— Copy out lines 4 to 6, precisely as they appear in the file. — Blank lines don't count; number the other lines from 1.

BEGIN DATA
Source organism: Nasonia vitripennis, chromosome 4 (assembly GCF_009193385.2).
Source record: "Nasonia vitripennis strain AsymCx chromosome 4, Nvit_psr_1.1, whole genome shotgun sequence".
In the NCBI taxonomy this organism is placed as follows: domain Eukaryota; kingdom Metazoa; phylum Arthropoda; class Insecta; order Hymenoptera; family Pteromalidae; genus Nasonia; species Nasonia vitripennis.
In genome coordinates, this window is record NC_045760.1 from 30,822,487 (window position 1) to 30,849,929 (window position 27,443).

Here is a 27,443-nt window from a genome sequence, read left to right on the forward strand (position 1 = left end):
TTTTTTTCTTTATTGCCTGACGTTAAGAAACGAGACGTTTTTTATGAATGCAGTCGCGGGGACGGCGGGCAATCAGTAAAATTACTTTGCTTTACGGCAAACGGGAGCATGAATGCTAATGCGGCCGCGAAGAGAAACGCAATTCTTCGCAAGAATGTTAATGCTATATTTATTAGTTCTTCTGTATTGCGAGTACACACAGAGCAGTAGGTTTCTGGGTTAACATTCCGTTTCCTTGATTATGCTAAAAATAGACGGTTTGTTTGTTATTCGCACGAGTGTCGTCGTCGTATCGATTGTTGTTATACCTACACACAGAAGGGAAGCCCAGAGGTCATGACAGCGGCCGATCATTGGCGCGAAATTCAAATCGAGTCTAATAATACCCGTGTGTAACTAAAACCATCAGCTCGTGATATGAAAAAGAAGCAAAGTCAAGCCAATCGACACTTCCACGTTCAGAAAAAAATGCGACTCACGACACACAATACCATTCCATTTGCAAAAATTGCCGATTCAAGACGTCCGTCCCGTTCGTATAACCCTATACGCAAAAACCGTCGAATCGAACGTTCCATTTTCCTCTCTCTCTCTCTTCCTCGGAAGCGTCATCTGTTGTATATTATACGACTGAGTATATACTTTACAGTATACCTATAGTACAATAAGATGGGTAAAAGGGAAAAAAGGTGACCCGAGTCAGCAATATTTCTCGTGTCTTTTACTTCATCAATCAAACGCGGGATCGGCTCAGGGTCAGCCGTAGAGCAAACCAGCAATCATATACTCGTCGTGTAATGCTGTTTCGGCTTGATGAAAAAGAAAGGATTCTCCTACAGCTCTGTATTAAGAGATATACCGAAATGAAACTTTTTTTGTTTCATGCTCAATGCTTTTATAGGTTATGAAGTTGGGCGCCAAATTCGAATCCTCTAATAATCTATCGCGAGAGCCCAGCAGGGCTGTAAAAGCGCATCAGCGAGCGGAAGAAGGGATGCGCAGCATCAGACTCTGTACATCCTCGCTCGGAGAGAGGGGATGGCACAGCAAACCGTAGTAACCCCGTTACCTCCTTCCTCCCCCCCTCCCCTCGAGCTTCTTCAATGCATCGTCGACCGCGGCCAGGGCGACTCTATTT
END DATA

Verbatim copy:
In genome coordinates, this window is record NC_045760.1 from 30,822,487 (window position 1) to 30,849,929 (window position 27,443).

Here is a 27,443-nt window from a genome sequence, read left to right on the forward strand (position 1 = left end):
TTTTTTTCTTTATTGCCTGACGTTAAGAAACGAGACGTTTTTTATGAATGCAGTCGCGGGGACGGCGGGCAATCAGTAAAATTACTTTGCTTTACGGCAAACGGGAGCATGAATGCTAATGCGGCCGCGAAGAGAAACGCAATTCTTCGCAAGAATGTTAATGCTATATTTATTAGTTCTTCTGTATTGCGAGTACACACAGAGCAGTAGGTTTCTGGGTTAACATTCCGTTTCCTTGATTATGCTAAAAATAGACGGTTTGTTTGTTATTCGCACGAGTGTCGTCGTCGTATCGATTGTTGTTATACCTACACACAGAAGGGAAGCCCAGAGGTCATGACAGCGGCCGATCATTGGCGCGAAATTCAAATCGAGTCTAATAATACCCGTGTGTAACTAAAACCATCAGCTCGTGATATGAAAAAGAAGCAAAGTCAAGCCAATCGACACTTCCACGTTCAGAAAAAAATGCGACTCACGACACACAATACCATTCCATTTGCAAAAATTGCCGATTCAAGACGTCCGTCCCGTTCGTATAACCCTATACGCAAAAACCGTCGAATCGAACGTTCCATTTTCCTCTCTCTCTCTCTTCCTCGGAAGCGTCATCTGTTGTATATTATACGACTGAGTATATACTTTACAGTATACCTATAGTACAATAAGATGGGTAAAAGGGAAAAAAGGTGACCCGAGTCAGCAATATTTCTCGTGTCTTTTACTTCATCAATCAAACGCGGGATCGGCTCAGGGTCAGCCGTAGAGCAAACCAGCAATCATATACTCGTCGTGTAATGCTGTTTCGGCTTGATGAAAAAGAAAGGATTCTCCTACAGCTCTGTATTAAGAGATATACCGAAATGAAACTTTTTTTGTTTCATGCTCAATGCTTTTATAGGTTATGAAGTTGGGCGCCAAATTCGAATCCTCTAATAATCTATCGCGAGAGCCCAGCAGGGCTGTAAAAGCGCATCAGCGAGCGGAAGAAGGGATGCGCAGCATCAGACTCTGTACATCCTCGCTCGGAGAGAGGGGATGGCACAGCAAACCGTAGTAACCCCGTTACCTCCTTCCTCCCCCCCTCCCCTCGAGCTTCTTCAATGCATCGTCGACCGCGGCCAGGGCGACTCTATTT